readers know, I believe that a major reason that Africa is regarded as the dark
continent is that people look at it with their eyes closed.
just returned from a wonderful Bouchercon in Albany, New York, where I
connected with many friends and met new readers and writers. I can’t
recommend it more highly to attend a Bouchercon in the future. In
2014 it will be in Long Beach, California.
I pack my goods and chattels in Minneapolis and head to South Africa where I
will spend yet another summer. Sigh!
two brief pieces about ‘darkest’ Africa today.
first is about a Time magazine article that ran on August 9 titled “Africa’s Drinking Problem: Alcoholism on the
Rise as Beverage Multinationals Circle”.
this title, one would reasonably be left with the impression that Africa was a
continent of excessive drinking. But the article was, in reality,
full of sound and fury, but offered little other than
misinformation. How it was picked up by Time, I have no idea, except
perhaps it was an easy hit at the Dark Continent. It was written, as
far as I can make out, by an American living in Kenya.
very pleased to see the Mail & Guardian in South Africa respond to the
article in one of its own “Is Africa the
drunk continent? How Time Magazine ignored the data”. I’ll
summarize what it said.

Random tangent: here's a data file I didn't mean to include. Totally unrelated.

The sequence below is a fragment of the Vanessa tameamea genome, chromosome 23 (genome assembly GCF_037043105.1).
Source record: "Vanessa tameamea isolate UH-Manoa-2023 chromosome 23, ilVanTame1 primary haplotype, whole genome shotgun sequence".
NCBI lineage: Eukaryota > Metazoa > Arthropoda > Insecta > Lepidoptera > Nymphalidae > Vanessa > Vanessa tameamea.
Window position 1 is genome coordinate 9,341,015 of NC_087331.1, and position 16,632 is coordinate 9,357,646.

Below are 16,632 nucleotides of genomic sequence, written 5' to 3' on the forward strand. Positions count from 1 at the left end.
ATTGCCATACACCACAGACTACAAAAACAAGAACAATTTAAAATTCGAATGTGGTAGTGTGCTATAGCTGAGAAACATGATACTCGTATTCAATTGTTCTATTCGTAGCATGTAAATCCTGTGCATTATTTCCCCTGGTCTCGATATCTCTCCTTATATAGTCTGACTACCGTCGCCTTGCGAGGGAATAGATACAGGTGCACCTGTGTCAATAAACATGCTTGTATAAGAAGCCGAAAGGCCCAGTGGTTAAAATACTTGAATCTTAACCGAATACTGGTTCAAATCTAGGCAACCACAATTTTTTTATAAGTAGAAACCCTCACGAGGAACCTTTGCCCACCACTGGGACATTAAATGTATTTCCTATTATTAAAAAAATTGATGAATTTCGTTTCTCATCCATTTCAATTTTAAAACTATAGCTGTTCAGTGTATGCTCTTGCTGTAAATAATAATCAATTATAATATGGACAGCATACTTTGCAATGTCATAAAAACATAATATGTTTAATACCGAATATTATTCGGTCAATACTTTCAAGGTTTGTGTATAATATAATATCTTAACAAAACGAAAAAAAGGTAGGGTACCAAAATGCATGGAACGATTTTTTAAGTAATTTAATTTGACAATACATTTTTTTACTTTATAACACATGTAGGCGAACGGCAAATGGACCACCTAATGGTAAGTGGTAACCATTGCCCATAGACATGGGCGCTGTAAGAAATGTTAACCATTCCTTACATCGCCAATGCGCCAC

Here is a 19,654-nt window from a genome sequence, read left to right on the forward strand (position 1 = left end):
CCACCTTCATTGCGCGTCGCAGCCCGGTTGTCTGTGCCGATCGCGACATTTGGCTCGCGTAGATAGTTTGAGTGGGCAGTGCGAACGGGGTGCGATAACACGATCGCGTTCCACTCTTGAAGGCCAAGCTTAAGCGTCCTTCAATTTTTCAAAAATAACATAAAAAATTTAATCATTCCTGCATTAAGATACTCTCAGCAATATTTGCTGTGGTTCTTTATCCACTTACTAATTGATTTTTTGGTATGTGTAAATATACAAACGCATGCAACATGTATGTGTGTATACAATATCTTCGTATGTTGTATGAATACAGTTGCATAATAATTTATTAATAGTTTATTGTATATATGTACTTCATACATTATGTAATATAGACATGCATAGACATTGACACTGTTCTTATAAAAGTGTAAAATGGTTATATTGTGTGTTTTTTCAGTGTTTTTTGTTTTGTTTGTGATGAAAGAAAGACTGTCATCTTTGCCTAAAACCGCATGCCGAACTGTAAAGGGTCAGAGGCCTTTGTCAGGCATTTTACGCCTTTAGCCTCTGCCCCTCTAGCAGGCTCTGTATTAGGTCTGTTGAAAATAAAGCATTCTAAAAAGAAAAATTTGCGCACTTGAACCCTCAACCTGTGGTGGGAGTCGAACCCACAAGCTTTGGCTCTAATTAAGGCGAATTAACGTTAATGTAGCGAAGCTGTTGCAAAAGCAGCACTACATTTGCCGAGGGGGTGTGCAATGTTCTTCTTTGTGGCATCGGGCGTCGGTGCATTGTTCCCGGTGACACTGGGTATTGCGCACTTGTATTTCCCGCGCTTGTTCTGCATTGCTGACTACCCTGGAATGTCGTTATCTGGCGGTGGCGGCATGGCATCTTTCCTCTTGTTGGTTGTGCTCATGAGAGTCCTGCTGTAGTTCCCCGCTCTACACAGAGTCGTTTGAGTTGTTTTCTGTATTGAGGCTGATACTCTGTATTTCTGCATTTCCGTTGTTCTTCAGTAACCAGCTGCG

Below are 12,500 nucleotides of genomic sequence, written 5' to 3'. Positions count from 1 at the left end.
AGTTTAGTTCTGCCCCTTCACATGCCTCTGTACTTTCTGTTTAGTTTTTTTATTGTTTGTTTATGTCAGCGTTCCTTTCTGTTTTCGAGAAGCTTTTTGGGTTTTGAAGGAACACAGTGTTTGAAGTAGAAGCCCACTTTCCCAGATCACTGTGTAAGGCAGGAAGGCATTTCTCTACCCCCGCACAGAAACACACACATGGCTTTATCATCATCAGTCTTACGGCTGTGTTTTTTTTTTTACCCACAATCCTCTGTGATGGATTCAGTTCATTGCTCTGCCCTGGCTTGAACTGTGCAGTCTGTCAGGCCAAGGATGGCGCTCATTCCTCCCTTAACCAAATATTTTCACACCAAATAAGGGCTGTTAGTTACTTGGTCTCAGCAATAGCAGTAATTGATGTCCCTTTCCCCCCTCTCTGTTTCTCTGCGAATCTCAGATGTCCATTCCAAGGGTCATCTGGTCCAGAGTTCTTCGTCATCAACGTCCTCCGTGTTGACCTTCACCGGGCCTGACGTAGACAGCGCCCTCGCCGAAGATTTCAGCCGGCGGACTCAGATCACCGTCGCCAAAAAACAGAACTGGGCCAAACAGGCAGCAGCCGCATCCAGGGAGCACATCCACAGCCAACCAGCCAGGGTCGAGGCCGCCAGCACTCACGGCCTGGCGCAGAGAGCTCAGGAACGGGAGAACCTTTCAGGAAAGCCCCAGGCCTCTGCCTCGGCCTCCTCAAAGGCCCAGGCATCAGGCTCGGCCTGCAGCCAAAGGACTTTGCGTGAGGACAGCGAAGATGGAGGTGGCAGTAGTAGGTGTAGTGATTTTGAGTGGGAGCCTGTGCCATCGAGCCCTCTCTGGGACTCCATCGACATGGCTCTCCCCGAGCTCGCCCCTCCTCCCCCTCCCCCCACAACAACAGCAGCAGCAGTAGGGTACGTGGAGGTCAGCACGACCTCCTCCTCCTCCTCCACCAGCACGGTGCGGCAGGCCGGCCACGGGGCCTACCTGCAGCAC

World Health Organization (WHO) reported that the per capita consumption of
alcohol in Africa was the equivalent of 6.15 litres of pure alcohol per annum
for people 15 years or older. This is almost identical to the world
average of 6.13. As is so often the case, by ‘Africa’ the WHO
actually meant Black Africa, not all Africa – a typical distortion.
consumption is 12.18 and the Americas 8.67.
The Time article was particularly critical of South Africa and Kenya
being heavy drinking nations. Actually South Africa ranks 55th and
Kenya 118th in the world. Between 2003 and 2005,
according to the 2011 WHO report, South Africa’s adult per capita alcohol
consumption was 9.5 litres a year – much less than Europe’s - and Kenya’s was
4.1 litres a year. Moreover, in 2003, data showed that 65.2% of South Africans
were lifetime abstainers and 72.9% had not consumed alcohol in the last 12
months; 74.4% of Kenyans were lifetime abstainers and 85.4% had not consumed
alcohol in the last 12 months.
4. The WHO
estimated that in 2004, 57.3% of the "Africa region" (not counting
the Mediterranean Islamic countries) were lifetime abstainers, and 70.8%
reported not consuming alcohol in a year. By comparison, only 18.9% of
Europeans and 17.7% of the United States population were lifetime abstainers.
5. Of course all data can be interpreted in
many ways, so it is possible that episodic or binge drinking many be high in
some African countries, but to paint the continent as having alcoholism on the
rise is patently both wrong and damaging to the perception of the continent by
western Time readers. In fact, based on the data, it would have been
(marginally) more accurate to title the original article Africa: Continent of Teetotalers!
Both my thumbs
are down to the Time article.
The second item
I have for you this week is a follow up of my quiz a few weeks ago about what
readers knew of Africa. The few
reported results weren’t stellar!
To put Africa
in perspective, I offer the following graphic of the size of the continent in
relation to other countries. I believe this came from an episode of the
West Wing television series. You can click on the image to enlarge it.
You are probably surprised.
Stan - Thursday